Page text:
If yoo have been reading this blog for the last few years, you have probably noticed my unatural excitement at this time of the year. I love spring and I am fascinated with the plants and I try to understand the relationship of plants in the environment.
I have a real passion for wild orchids, which I found and identified when I lived in Ohio and New York State.
Here in this NorthEast Corner of the Dordogne, we have perhaps 18 distinct varieties of wild orchids and many natural hybrids. I have managed to find a specie I have never seen before each year and spend time on my bike seeking them out.
In the last year or so, as the grass around my house reverts to it's natural, unfertilized state, the soil has begun to yield a few species of orchids. For many years, cows grazed right up to the front door and the soil was overly cow enriched. As I cut the grass and take away the clippings, the soil becomes less enriched.
Orchids require poor soil. That is their survival strategy. The orchids of the world over live in diverse environments that have one thing in common, poor soil. Another thing that orchids all have in common is a symbiotic relationship with various related fungi that are neccessary for the existance of the plants. The seed will not germinate with out the proper fuungus and the relationship assists the adult plant break down the soil to release the nutrients.
There are a number of saprophytic orchids which do not manufature chlorophyll. They are totally purple or brown. There are a few varieties here.
Last year, in July, I was surprised to find Goat Beard Orchids growing near my vegetable garden. This year, plants began to grow near my barn and I have been very careful about cutting around them. I tried to identify what they were from the leaves, but ultimately, it was like a surprise package unwrapping as they started to bloom today. This is a picture of the first one. It is a Bee Orchid or an Ophrys Apifera. It is in the same general family as slipper orchids as far as flower shape and function. Here is a picture of the entire plant. It stands about 35 cm, but they can be up to 50 cm.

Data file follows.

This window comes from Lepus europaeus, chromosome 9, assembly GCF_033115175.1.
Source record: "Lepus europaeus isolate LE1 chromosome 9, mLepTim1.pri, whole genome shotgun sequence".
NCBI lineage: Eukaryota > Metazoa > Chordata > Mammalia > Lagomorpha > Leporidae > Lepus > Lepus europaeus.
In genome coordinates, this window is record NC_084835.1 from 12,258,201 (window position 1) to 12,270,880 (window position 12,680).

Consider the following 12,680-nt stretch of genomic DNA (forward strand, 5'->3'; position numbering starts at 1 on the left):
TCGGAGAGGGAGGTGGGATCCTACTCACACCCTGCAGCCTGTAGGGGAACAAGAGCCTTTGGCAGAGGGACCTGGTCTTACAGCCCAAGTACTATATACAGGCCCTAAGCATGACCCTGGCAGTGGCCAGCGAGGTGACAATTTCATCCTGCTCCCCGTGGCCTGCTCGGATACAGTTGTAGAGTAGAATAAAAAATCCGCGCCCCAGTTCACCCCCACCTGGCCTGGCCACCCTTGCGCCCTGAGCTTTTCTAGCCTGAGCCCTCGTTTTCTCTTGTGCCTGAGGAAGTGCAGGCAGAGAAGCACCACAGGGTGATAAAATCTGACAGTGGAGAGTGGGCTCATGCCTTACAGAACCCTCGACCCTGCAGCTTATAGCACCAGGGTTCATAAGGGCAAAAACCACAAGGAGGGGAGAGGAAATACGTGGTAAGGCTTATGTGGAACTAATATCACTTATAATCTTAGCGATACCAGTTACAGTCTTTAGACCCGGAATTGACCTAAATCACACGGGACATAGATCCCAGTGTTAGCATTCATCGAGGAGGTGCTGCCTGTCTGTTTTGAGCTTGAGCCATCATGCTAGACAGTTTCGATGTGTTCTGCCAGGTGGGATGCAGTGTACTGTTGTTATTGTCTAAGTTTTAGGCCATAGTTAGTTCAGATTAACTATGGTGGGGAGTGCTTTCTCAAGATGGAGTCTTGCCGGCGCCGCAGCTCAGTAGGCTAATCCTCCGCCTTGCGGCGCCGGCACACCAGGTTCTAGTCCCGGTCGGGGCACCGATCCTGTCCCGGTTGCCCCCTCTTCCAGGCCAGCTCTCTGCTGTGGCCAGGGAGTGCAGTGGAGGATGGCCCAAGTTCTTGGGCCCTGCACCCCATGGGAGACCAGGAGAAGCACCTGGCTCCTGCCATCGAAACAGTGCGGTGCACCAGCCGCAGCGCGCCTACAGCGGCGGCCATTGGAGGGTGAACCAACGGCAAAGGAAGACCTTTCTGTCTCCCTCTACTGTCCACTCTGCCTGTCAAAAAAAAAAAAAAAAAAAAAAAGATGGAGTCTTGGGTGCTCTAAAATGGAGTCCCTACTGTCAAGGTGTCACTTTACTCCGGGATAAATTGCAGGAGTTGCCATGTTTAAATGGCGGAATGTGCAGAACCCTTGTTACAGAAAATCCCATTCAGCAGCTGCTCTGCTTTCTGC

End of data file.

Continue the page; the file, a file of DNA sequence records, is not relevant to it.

The name Bee Orchid is pretty evident by the shape of the "cup". There are also Spider Orchids and Fly Orchids. Again, the name of each type is based on the form of the "cup". I am not sure why these plants so exactly mimic insect forms. As far as I know, the fly orchids are not pollinated by flies, neither are the spider orchids pollinated by spiders.
I see the goat beard orchids coming up where they were last year, but they will be a few weeks yet. The Bee Orchids are about 2 weeks early. I have been in a lot of my favorite locations looking for plants, but I suspect that the warm micro climate and the unusually warm spring we have had contributed to these early blooms. I am happy to share them with you. Where ever you live on this planet, save the polar regions, there are orchids hidden to discover.